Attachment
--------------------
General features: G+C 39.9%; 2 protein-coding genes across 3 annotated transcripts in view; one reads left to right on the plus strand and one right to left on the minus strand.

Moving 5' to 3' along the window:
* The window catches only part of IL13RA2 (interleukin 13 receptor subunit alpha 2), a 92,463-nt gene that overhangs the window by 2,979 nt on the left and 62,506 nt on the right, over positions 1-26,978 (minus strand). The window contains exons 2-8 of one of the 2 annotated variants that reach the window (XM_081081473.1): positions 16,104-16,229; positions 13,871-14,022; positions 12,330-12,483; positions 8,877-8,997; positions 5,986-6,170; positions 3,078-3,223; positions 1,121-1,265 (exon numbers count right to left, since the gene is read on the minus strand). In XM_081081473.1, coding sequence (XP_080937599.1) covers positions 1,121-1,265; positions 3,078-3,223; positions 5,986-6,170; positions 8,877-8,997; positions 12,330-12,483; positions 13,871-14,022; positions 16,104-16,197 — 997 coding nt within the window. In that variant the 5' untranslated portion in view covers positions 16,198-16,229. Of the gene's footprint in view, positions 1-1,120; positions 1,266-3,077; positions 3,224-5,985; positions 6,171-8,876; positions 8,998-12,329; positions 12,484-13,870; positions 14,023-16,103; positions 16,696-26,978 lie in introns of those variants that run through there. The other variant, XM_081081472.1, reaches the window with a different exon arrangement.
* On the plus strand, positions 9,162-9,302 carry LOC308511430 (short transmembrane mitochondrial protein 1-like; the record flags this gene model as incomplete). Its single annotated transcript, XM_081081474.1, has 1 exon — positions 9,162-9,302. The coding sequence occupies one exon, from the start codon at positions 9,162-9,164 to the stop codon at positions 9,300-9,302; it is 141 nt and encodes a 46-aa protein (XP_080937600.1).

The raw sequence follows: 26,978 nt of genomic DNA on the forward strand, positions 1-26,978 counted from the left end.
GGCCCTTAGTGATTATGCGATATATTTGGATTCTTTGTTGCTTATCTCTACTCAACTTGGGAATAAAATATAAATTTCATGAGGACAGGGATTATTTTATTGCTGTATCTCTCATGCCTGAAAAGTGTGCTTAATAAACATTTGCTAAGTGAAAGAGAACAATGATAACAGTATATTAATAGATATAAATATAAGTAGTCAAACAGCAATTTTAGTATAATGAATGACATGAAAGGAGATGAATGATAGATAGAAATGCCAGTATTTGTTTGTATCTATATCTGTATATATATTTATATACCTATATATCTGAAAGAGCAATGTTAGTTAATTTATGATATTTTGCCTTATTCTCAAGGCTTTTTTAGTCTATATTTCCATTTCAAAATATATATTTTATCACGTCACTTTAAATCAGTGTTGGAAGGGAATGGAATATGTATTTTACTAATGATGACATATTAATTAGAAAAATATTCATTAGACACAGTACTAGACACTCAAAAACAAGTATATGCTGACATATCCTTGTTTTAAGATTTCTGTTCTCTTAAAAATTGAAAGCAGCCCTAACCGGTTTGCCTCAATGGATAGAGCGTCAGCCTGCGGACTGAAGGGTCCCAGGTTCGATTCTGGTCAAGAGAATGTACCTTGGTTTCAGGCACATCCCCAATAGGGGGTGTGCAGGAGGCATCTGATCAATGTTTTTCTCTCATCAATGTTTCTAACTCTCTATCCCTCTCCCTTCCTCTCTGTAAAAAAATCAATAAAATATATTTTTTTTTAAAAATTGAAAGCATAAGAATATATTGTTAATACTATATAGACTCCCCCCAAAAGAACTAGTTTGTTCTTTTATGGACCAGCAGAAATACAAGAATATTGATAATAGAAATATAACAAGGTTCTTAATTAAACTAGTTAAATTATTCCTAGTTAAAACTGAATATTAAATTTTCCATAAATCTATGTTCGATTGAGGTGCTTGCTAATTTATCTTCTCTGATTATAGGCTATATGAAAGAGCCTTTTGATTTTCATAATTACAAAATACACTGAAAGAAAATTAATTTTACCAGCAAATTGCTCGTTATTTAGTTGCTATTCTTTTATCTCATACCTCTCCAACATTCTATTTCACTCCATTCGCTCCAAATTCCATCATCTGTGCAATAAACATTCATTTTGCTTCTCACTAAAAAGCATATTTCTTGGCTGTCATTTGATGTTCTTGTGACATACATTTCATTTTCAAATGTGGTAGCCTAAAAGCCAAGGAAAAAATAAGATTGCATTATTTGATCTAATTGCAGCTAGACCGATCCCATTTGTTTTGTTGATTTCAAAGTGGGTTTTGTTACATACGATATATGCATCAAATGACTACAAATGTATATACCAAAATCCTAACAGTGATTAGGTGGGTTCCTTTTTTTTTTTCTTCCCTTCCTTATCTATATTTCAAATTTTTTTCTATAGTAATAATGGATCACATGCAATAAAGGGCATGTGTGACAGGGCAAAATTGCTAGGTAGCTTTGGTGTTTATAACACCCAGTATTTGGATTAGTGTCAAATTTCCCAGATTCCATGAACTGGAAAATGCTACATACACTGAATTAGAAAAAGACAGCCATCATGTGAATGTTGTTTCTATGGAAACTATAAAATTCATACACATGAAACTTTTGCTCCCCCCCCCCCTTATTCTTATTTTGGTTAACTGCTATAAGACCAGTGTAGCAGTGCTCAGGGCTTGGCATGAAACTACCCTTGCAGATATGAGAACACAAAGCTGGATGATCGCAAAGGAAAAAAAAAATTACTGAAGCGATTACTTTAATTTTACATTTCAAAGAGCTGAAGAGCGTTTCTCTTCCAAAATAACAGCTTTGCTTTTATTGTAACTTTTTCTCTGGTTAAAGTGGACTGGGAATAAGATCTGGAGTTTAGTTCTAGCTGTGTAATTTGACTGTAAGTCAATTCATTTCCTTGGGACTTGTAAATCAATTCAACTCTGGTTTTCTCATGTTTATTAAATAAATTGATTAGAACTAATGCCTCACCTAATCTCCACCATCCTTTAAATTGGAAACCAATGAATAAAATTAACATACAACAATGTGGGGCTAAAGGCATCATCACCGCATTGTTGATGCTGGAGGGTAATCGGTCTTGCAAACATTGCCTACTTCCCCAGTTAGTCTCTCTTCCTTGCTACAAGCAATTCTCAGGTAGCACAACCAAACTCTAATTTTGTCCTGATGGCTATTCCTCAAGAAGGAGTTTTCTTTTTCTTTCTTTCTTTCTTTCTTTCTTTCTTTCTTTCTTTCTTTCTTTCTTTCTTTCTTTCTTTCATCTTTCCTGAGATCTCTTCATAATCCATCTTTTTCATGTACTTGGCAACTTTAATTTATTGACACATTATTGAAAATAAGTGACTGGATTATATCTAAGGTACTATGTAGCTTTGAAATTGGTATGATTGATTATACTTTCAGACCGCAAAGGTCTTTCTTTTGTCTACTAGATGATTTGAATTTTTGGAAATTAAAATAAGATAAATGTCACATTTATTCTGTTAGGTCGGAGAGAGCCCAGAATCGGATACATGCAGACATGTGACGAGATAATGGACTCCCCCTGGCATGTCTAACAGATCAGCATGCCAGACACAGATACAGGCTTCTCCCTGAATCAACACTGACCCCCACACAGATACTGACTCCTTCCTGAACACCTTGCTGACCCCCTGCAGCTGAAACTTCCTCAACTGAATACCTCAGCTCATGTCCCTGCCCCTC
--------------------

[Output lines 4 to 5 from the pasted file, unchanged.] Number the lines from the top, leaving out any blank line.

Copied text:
* On the plus strand, positions 9,162-9,302 carry LOC308511430 (short transmembrane mitochondrial protein 1-like; the record flags this gene model as incomplete). Its single annotated transcript, XM_081081474.1, has 1 exon — positions 9,162-9,302. The coding sequence occupies one exon, from the start codon at positions 9,162-9,164 to the stop codon at positions 9,300-9,302; it is 141 nt and encodes a 46-aa protein (XP_080937600.1).

The raw sequence follows: 26,978 nt of genomic DNA on the forward strand, positions 1-26,978 counted from the left end.